Teleological ethics is a type of ethical theory which focuses on the consequences of actions as opposed to their intentions. In other words, it’s an ethical system which judges the morality of a given action based on its effects rather than its motivation.
The word “teleological” comes from the Greek words teleos (“end”, “goal”) and logos (“account” or “explanation”), so a teleological ethical theory is one that regards final or intended outcomes as the criteria for judging right and wrong conduct.
In this article, we will explore different variations of teleological ethics, including Utilitarianism, Eudaimonistic Ethics, Ethical Intentionalism, and Virtue Ethics.
The term “utilitarianism” was first used in the 19th century and derives from the concept of “utility”, which refers to the usefulness of something.
Many people think of utilitarianism as a consequentialist ethical system, but it’s also possible to frame it as a deontological or a teleological ethical theory.
The terms “consequentialism” and “teleology” are often used as though they are interchangeable, but they’re not.
Broadly speaking, consequentialism is an ethical theory that judges the moral worth of an action by its consequences, whereas teleology refers to systems of ethics that place an emphasis on the ends or goals of actions.
In utilitarianism, the ultimate criterion for judging the moral value of an action is the maximization of utility, or the greatest amount of good for the greatest number of people.
This can be done by either maximizing pleasure or minimizing suffering. In other words, a utilitarian considers the ends of an action to outweigh whatever means were used to achieve them.
Eudaimonism is a teleological ethical theory, and one of the oldest forms of virtue ethics.
In ancient Greece, eudaimonism referred to the ethical theory of Aristotle, who argued that the ultimate end or goal of human action is the acquisition of eudaimonia, or the “good life”.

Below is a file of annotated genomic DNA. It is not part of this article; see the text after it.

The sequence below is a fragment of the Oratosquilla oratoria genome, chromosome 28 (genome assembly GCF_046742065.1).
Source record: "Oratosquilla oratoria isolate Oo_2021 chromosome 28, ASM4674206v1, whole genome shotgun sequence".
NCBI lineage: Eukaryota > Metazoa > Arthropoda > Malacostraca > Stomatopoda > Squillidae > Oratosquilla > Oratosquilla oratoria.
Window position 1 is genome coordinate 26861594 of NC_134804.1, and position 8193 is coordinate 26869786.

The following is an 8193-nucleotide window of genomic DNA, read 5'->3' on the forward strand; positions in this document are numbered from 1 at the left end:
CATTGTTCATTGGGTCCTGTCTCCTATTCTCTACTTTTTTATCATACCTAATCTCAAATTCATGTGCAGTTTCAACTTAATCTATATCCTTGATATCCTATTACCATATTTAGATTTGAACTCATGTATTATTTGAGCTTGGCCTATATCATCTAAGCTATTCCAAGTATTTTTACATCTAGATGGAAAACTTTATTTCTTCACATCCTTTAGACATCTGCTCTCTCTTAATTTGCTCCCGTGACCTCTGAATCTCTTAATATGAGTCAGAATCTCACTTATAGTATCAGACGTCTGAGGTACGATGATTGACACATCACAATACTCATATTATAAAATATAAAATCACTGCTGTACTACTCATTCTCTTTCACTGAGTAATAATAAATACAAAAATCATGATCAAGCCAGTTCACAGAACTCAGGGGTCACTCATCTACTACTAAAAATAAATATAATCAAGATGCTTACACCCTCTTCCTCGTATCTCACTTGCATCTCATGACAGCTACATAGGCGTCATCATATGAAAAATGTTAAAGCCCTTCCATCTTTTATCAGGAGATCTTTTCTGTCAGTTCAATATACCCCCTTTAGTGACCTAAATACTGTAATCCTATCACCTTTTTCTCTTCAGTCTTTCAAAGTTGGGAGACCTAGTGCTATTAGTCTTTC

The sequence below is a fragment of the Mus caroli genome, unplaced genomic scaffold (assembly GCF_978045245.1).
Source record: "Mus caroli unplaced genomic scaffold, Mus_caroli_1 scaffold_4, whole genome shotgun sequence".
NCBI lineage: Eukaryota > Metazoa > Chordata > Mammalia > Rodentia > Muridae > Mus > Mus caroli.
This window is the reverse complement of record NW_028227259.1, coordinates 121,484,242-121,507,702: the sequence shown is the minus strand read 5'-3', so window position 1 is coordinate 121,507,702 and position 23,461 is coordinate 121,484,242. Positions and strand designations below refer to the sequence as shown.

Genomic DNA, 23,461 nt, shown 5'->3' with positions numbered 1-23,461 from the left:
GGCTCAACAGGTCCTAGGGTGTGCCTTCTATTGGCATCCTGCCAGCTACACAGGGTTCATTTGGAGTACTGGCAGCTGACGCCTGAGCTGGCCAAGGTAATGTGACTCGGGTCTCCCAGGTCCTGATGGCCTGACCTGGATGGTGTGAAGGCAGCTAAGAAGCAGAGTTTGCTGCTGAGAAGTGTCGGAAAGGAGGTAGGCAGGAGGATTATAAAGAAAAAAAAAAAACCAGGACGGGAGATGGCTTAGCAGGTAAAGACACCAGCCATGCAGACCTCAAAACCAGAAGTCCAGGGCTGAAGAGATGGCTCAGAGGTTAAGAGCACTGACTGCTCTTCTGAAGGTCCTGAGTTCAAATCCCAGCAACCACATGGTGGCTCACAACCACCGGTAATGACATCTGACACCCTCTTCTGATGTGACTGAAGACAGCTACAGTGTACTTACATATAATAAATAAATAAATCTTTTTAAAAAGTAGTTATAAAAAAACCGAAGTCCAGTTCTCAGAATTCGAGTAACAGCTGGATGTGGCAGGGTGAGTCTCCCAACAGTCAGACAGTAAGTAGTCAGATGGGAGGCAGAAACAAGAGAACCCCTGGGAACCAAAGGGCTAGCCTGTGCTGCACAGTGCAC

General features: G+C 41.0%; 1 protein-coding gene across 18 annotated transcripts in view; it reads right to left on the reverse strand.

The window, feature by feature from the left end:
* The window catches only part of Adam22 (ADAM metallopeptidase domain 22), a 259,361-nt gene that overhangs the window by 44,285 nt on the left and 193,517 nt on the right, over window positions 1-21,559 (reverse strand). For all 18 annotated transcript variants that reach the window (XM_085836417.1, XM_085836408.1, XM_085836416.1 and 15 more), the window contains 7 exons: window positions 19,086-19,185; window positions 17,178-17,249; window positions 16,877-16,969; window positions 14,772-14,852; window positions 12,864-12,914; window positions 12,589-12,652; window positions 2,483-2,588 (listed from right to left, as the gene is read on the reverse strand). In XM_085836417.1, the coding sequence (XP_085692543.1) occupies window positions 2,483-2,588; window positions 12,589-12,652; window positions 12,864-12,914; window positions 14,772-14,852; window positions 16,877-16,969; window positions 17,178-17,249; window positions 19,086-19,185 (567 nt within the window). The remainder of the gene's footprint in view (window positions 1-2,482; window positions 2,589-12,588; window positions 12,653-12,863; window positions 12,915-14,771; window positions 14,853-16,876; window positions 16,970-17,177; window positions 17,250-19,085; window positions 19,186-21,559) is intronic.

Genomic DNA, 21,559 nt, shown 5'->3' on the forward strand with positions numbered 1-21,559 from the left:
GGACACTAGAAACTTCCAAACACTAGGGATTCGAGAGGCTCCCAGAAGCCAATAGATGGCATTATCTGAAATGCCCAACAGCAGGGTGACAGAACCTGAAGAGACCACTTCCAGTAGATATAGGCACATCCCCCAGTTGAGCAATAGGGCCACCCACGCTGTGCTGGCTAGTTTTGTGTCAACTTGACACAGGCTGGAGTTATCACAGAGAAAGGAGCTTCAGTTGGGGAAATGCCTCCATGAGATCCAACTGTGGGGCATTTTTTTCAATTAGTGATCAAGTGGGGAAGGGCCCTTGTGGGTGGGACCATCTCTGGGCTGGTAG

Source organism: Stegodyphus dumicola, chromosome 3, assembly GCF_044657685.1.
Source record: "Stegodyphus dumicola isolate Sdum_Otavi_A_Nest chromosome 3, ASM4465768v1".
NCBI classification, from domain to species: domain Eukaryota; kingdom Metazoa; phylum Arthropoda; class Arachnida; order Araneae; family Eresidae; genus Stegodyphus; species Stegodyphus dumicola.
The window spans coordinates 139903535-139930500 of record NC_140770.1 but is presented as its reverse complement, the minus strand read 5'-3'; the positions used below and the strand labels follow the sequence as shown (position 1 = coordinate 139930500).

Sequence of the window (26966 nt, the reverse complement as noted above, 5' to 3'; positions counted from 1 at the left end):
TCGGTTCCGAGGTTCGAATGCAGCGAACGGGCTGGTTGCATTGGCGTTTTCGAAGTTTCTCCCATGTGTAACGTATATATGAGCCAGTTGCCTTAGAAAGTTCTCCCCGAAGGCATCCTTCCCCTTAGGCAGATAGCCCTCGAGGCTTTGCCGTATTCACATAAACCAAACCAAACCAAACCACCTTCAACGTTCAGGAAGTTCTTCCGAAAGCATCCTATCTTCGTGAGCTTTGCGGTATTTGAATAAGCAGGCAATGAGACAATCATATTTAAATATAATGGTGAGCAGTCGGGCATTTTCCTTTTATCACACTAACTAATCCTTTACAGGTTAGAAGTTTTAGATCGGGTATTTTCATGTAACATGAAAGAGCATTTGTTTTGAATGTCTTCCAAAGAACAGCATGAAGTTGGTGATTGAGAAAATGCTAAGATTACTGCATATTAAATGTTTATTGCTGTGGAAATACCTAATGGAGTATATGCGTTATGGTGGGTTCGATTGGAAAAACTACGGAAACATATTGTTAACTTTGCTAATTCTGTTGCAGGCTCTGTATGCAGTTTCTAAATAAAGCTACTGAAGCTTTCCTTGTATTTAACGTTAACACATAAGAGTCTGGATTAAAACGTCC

While there are a number of variations of eudaimonism, all of them share the basic assumption that right or virtuous actions are those that enable us to flourish as human beings.
Eudaimonism is also sometimes referred to as “Aristotelian ethics”, “Aristotelian teleological ethics”, or “Aristotelian virtue ethics”.
Ethical intentionalism is a version of ethical theory that’s closely related to deontological ethics. Ethical intentionalism is associated with the work of the American philosopher Charles S. Peirce, whose concept of “pragmaticism” is often conflated with it.
Ethical intentionalism is a teleological ethical theory, and its main idea is that the “rightness” of an action can only be determined in relation to the intention behind it. A given action is morally right if the intention behind it is ethically good.
Aristotle’s iteration of eudaimonism was the first system of virtue ethics. In contemporary ethics, virtue ethics is the dominant form of teleological ethics.
There are many different versions of virtue ethics, but most share the assumption that virtuous actions are those that enable us to develop the virtues.
In Aristotle’s virtue ethics, the virtues are the qualities of character that enable us to flourish. This is often referred to as the “human good” or the “good life”.
This article has explored different variations of teleological ethics, including Utilitarianism, Eudaimonistic Ethics, Ethical Intentionalism, and Virtue Ethics.
All of these ethical theories are forms of teleological ethics, and they represent three different ways of conceiving of the ends of actions.